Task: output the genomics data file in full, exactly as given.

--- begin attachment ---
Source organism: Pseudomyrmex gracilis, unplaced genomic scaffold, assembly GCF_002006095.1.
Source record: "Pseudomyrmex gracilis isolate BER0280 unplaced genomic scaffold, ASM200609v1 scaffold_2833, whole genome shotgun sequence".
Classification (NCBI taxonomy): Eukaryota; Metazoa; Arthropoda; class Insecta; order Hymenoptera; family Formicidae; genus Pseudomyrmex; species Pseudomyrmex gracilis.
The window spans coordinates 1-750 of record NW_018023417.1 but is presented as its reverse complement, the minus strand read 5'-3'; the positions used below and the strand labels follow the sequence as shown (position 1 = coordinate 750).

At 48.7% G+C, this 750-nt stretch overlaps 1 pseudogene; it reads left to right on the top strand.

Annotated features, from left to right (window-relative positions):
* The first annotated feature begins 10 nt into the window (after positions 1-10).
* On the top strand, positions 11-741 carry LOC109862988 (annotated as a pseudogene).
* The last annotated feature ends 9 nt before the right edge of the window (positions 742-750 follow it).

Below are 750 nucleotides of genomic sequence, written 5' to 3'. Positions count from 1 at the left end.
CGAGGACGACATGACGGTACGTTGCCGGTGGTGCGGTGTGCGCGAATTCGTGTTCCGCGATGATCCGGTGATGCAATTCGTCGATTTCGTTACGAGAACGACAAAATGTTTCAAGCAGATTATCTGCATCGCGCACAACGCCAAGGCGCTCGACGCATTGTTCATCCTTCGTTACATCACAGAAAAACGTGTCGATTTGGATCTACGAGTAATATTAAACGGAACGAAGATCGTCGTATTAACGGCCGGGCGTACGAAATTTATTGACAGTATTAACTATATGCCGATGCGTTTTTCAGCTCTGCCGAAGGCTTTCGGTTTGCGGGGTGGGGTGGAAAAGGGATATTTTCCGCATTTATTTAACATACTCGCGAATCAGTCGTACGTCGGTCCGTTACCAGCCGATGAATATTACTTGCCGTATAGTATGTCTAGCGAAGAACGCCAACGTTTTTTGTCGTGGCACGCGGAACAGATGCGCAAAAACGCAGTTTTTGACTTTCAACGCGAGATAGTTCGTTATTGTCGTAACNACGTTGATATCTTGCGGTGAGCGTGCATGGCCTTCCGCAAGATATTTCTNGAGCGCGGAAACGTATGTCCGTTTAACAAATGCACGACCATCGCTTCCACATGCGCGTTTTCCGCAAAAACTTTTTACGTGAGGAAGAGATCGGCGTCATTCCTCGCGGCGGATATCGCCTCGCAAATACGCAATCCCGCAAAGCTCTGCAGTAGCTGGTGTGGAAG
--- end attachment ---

Source organism: Pseudomyrmex gracilis, unplaced genomic scaffold, assembly GCF_002006095.1.
Source record: "Pseudomyrmex gracilis isolate BER0280 unplaced genomic scaffold, ASM200609v1 scaffold_2833, whole genome shotgun sequence".
Classification (NCBI taxonomy): Eukaryota; Metazoa; Arthropoda; class Insecta; order Hymenoptera; family Formicidae; genus Pseudomyrmex; species Pseudomyrmex gracilis.
The window spans coordinates 1-750 of record NW_018023417.1 but is presented as its reverse complement, the minus strand read 5'-3'; the positions used below and the strand labels follow the sequence as shown (position 1 = coordinate 750).

At 48.7% G+C, this 750-nt stretch overlaps 1 pseudogene; it reads left to right on the top strand.

Annotated features, from left to right (window-relative positions):
* The first annotated feature begins 10 nt into the window (after positions 1-10).
* On the top strand, positions 11-741 carry LOC109862988 (annotated as a pseudogene).
* The last annotated feature ends 9 nt before the right edge of the window (positions 742-750 follow it).

Below are 750 nucleotides of genomic sequence, written 5' to 3'. Positions count from 1 at the left end.
CGAGGACGACATGACGGTACGTTGCCGGTGGTGCGGTGTGCGCGAATTCGTGTTCCGCGATGATCCGGTGATGCAATTCGTCGATTTCGTTACGAGAACGACAAAATGTTTCAAGCAGATTATCTGCATCGCGCACAACGCCAAGGCGCTCGACGCATTGTTCATCCTTCGTTACATCACAGAAAAACGTGTCGATTTGGATCTACGAGTAATATTAAACGGAACGAAGATCGTCGTATTAACGGCCGGGCGTACGAAATTTATTGACAGTATTAACTATATGCCGATGCGTTTTTCAGCTCTGCCGAAGGCTTTCGGTTTGCGGGGTGGGGTGGAAAAGGGATATTTTCCGCATTTATTTAACATACTCGCGAATCAGTCGTACGTCGGTCCGTTACCAGCCGATGAATATTACTTGCCGTATAGTATGTCTAGCGAAGAACGCCAACGTTTTTTGTCGTGGCACGCGGAACAGATGCGCAAAAACGCAGTTTTTGACTTTCAACGCGAGATAGTTCGTTATTGTCGTAACNACGTTGATATCTTGCGGTGAGCGTGCATGGCCTTCCGCAAGATATTTCTNGAGCGCGGAAACGTATGTCCGTTTAACAAATGCACGACCATCGCTTCCACATGCGCGTTTTCCGCAAAAACTTTTTACGTGAGGAAGAGATCGGCGTCATTCCTCGCGGCGGATATCGCCTCGCAAATACGCAATCCCGCAAAGCTCTGCAGTAGCTGGTGTGGAAG